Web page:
Although I do consume a lot of coffee (we’re talking 1-2 cups daily), I somehow don’t consider myself a “coffee drinker.” Perhaps this is because in my home of Portland, Oregon, our coffee drinkers are almost as snobby as our beer drinkers. Basically, drinking Starbucks is consider a big time faux pas, yet that’s where I stop on Friday mornings because it’s convenient. (Plus they have that app where you don’t even need your wallet!).
That’s not to say that I can’t taste a DISTINCT difference between a delicious Stumptown latte, and a sub par Starbucks latte. I can, and I definitely prefer the former. But in the mornings, I’m in a hurry. Number one, I don’t have time to go to some little hipster latte place that takes 32 minutes to make one drink; number two, I don’t need their freaking attitude! When I walk into a Starbucks, they have carefully crafted my happiness, with their seasonal drinks and can-do attitude – I like that. It also helps that my students hand me many gift cards around the holidays.
But one student chose to break the mold last December and, instead, gave me a bag of Guatemalan coffee beans she had helped roast herself with her dad. Although I’ve known a lot of people who roast their own coffee, I suddenly thought, “Well if this 11 year old girl can do it, why can’t I?” Thus my #5 goal was born.
In January, I shared my goals with my students, and mentioned that this particular student inspired my goal of roasting coffee on my own. She’s pretty quiet and didn’t say anything; until last week when she handed me a ziplock baggie full of green coffee beans and some instructions on how to roast them myself. BEST. PRESENT. EVER.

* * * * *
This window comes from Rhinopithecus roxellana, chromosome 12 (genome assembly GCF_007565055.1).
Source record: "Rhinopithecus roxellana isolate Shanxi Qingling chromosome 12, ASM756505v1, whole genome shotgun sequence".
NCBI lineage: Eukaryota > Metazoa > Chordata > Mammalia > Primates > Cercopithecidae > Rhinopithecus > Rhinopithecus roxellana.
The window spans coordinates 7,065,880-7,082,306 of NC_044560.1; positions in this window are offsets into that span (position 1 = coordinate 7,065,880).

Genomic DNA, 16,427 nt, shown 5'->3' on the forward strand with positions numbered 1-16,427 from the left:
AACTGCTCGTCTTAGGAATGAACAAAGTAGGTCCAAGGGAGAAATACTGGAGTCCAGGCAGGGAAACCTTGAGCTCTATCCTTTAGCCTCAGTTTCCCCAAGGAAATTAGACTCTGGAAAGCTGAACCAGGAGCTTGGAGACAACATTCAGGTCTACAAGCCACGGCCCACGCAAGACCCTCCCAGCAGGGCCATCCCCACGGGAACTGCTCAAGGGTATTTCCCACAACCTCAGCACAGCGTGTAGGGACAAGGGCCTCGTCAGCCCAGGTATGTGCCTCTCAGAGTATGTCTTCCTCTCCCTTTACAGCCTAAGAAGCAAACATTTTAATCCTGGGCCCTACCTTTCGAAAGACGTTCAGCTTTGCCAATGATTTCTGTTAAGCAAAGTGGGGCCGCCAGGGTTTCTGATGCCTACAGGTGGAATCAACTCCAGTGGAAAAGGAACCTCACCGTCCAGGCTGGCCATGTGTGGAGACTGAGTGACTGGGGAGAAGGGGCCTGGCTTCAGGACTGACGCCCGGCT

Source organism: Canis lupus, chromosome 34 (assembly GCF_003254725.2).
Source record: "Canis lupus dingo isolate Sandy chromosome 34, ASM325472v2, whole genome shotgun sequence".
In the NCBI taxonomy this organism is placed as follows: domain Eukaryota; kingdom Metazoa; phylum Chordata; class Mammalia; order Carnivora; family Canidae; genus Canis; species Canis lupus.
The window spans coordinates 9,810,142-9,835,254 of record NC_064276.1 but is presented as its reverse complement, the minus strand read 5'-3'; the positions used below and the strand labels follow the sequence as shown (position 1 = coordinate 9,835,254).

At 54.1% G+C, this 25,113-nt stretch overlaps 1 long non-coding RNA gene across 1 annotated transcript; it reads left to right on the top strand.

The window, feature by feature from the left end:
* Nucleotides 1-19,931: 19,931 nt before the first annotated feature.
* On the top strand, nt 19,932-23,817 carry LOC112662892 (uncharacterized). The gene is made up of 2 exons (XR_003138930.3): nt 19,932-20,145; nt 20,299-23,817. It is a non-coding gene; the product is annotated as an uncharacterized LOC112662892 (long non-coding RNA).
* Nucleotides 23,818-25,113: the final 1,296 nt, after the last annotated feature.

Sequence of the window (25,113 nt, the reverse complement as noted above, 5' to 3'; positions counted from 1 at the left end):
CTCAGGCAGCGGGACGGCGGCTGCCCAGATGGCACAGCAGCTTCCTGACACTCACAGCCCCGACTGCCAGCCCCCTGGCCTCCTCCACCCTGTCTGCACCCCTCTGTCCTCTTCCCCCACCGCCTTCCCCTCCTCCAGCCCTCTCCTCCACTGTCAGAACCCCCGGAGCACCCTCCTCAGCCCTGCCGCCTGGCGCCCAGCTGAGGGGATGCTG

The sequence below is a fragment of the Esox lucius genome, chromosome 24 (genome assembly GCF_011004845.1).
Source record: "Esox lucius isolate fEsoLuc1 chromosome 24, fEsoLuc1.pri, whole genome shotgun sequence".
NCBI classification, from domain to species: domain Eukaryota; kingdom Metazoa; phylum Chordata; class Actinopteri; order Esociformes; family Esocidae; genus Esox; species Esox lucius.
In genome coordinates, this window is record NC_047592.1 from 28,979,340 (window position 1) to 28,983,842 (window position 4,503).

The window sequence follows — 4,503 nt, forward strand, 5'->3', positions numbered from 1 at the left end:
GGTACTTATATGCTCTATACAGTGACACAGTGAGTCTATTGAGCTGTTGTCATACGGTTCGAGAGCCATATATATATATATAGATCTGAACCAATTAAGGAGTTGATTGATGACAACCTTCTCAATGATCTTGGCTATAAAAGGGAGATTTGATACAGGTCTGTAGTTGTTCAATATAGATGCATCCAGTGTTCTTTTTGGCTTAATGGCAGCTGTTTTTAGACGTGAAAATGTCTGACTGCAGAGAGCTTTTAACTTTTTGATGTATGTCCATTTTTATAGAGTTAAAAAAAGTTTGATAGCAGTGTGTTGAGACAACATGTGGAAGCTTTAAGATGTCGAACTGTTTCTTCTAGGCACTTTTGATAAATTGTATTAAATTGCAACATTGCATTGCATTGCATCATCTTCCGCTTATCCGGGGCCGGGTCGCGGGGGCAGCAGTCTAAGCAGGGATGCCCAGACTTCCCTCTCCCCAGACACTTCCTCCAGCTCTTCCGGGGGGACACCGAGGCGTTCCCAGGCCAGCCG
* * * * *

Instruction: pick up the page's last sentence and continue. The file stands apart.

Roasting my own coffee beans was totally amateur hour. I don’t have any special roaster, or even a popcorn popper (as she recommended). I considered picking up a popcorn popper at Target but then I wasn’t convinced that I would want to roast coffee beans more than once, and have another oversized appliance taking up space in our compact kitchen. After reading several websites on coffee roasting, it appeared that heat and proper airflow were key in the process.
I set my oven to 500 degrees, laid them out in a single layer in a pan, and basically kept turning them for 15 minutes.
While I’m certain that the beans didn’t roast as uniformly as a pro would have done, I’m chalking it up to my first exploration – and frankly I don’t think it was that big of a deal. Then I dumped the roasted beans into a metal sieve and shook them around a lot to let them cool and get rid of the “chaff” (the outer part of the bean that gets shed).
My beans sat on the counter for 24 hours to “de-gas” and tonight I ground them up. They totally smell like Stumptown beans. Like totally. Tomorrow morning I’ll be drinking my own roasted coffee, and assuming it tastes as good as it smells, I think I’ll do it again.